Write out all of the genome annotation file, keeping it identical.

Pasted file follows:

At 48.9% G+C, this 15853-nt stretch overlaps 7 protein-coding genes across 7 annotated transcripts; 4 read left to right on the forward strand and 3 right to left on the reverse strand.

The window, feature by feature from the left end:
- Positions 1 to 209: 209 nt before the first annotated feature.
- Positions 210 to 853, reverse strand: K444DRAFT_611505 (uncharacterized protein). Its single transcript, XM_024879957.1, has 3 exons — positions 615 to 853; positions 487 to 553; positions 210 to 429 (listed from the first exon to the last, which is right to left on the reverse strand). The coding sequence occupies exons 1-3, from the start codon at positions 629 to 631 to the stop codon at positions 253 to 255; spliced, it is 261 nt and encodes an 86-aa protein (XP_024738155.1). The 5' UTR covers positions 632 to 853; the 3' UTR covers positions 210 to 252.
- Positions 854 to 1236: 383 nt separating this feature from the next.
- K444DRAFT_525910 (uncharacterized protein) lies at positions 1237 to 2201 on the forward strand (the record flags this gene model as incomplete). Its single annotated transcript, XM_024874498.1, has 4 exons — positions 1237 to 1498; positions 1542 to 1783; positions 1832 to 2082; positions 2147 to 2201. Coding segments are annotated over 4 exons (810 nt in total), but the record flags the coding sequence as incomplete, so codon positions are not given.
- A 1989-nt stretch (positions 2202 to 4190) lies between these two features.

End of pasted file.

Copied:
At 48.9% G+C, this 15853-nt stretch overlaps 7 protein-coding genes across 7 annotated transcripts; 4 read left to right on the forward strand and 3 right to left on the reverse strand.

The window, feature by feature from the left end:
- Positions 1 to 209: 209 nt before the first annotated feature.
- Positions 210 to 853, reverse strand: K444DRAFT_611505 (uncharacterized protein). Its single transcript, XM_024879957.1, has 3 exons — positions 615 to 853; positions 487 to 553; positions 210 to 429 (listed from the first exon to the last, which is right to left on the reverse strand). The coding sequence occupies exons 1-3, from the start codon at positions 629 to 631 to the stop codon at positions 253 to 255; spliced, it is 261 nt and encodes an 86-aa protein (XP_024738155.1). The 5' UTR covers positions 632 to 853; the 3' UTR covers positions 210 to 252.
- Positions 854 to 1236: 383 nt separating this feature from the next.
- K444DRAFT_525910 (uncharacterized protein) lies at positions 1237 to 2201 on the forward strand (the record flags this gene model as incomplete). Its single annotated transcript, XM_024874498.1, has 4 exons — positions 1237 to 1498; positions 1542 to 1783; positions 1832 to 2082; positions 2147 to 2201. Coding segments are annotated over 4 exons (810 nt in total), but the record flags the coding sequence as incomplete, so codon positions are not given.
- A 1989-nt stretch (positions 2202 to 4190) lies between these two features.